His colleague Fellows, who has spent much of her 50-year career in catering heading up school meal provision for the local authority in East Sussex, is clearly worried. “The Liberals and the Greens appear to be indicating that they will support the extension of eligibility to FSM, which is good,” she says. “But Labour appears to be enamoured with the idea of focusing additional resources on more breakfast provision, which is worrying.”

Breakfast is, of course, a substantially cheaper option, something that inevitably appeals to cash-strapped administrations. It’s uptake, however, remains low at an average of around 22%, well below the uptake of the main school lunch.

Provision is also highly fragmented and organised by individual schools and charities in a way that would make it hard, if not impossible, to convert or comply to a national government policy. “I think Sir Keir Starmer has seized upon this as a good political initiative, but has missed the real underlying issues,” says Kemp.

The other question regarding breakfast in schools – where some of the provision is donated by companies such as Greggs, Warburton’s and Kellogg’s, or even by individual schools and teachers buying loaves of white bread and packets of cereals – is how healthy such breakfasts really are. As that fragmented service does not generally involve trained catering staff, there must also be concerns about hygiene, allergens and food safety standards, issues that have to be legally rigidly adhered to in the lunchtime service.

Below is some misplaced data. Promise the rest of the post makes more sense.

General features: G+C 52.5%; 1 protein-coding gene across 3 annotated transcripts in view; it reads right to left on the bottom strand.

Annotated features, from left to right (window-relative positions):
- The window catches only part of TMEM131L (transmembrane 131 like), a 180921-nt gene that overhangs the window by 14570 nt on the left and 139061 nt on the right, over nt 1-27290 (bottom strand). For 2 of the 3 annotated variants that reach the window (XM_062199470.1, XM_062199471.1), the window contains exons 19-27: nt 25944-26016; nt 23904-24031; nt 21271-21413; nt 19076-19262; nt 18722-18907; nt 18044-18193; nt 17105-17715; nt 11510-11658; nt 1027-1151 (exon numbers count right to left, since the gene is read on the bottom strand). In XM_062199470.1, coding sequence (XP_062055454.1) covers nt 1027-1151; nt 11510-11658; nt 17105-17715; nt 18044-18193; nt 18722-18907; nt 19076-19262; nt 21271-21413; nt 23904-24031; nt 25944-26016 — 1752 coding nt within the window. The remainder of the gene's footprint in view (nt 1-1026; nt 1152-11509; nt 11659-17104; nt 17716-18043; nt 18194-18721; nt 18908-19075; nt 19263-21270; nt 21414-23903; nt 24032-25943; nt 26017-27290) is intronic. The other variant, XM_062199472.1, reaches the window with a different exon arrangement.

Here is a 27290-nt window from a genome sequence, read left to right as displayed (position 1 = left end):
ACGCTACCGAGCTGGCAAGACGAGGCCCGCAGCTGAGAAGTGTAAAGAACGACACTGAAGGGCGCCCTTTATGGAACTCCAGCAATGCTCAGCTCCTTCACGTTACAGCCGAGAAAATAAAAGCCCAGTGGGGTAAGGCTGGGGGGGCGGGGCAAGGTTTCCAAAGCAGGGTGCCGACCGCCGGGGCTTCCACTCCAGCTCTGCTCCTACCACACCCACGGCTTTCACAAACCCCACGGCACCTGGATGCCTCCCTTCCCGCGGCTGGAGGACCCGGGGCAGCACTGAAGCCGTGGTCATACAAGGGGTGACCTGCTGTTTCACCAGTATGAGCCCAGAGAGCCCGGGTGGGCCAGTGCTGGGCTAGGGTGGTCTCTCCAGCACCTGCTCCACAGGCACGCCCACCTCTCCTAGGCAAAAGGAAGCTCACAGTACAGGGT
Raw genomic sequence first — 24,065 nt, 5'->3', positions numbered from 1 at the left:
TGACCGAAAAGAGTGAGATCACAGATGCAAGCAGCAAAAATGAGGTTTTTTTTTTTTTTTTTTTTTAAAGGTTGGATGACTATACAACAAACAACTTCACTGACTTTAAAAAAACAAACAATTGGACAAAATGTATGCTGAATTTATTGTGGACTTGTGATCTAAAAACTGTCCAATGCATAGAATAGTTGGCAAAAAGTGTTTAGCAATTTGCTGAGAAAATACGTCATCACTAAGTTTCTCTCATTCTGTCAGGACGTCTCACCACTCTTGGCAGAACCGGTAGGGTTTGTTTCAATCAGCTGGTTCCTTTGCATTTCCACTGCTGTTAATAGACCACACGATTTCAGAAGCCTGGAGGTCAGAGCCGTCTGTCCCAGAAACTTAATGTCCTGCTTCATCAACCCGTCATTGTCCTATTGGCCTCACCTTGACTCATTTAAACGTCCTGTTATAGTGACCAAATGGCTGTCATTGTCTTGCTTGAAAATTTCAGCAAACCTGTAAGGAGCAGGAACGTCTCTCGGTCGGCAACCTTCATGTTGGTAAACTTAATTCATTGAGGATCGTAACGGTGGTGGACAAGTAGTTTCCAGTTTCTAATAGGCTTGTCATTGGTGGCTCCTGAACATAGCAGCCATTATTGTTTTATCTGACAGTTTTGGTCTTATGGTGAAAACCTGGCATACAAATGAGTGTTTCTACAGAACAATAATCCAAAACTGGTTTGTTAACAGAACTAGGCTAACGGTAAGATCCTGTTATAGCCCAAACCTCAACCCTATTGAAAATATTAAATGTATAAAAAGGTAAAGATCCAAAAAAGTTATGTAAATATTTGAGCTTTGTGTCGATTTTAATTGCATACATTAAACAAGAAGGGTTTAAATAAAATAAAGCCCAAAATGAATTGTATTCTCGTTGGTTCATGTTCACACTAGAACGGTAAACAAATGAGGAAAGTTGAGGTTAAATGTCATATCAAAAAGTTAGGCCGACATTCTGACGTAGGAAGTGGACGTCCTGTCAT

But as politicians debate, the state of play in the school food sector looks perilously unsustainable. As Squires notes, parents who pay for their children’s lunch at school are being hit with price rises many cannot afford. DfE figures show that three-quarters of all state-funded schools have had to increase meal prices this year, a far greater number than in the previous academic year. Things are going backwards as far as the school food standards are concerned, as Squires says: “Some schools in some areas are now providing a packed lunch instead of a proper school meal. In some cases they’re using the cheapest bread, the cheapest cheese or spread they can get. It’s a real concern.”

But with an estimated nine out of 10 schools in England predicted to run out of money by the next school year, the temptation by heads to raid budgets for free school meal entitlement is almost overwhelming. When school meal census days are held twice a year to confirm FSM uptake, children are effectively bribed to turn up with the provision of all their favourite foods. As a result, uptake numbers often swell to 95% compared to a more normal uptake of around 69%. “Head teachers want to have as many benefited free school meals as they can have, because they get the pupil premium for each of those children, who are not necessarily encouraged to show up for school lunch on a regular basis,” explains Fellows.

Meanwhile, most caterers get only part of the allocated school meal money, which currently stands at £2.53, and moreover only get paid for the number who show up each day, as opposed to what the inflated census day figures indicate. They may in some cases receive only £2.20, which with food price inflation currently running at more than 10% in October compared to the previous year, is clearly insufficient to maintain the higher school food standards instituted in 2014.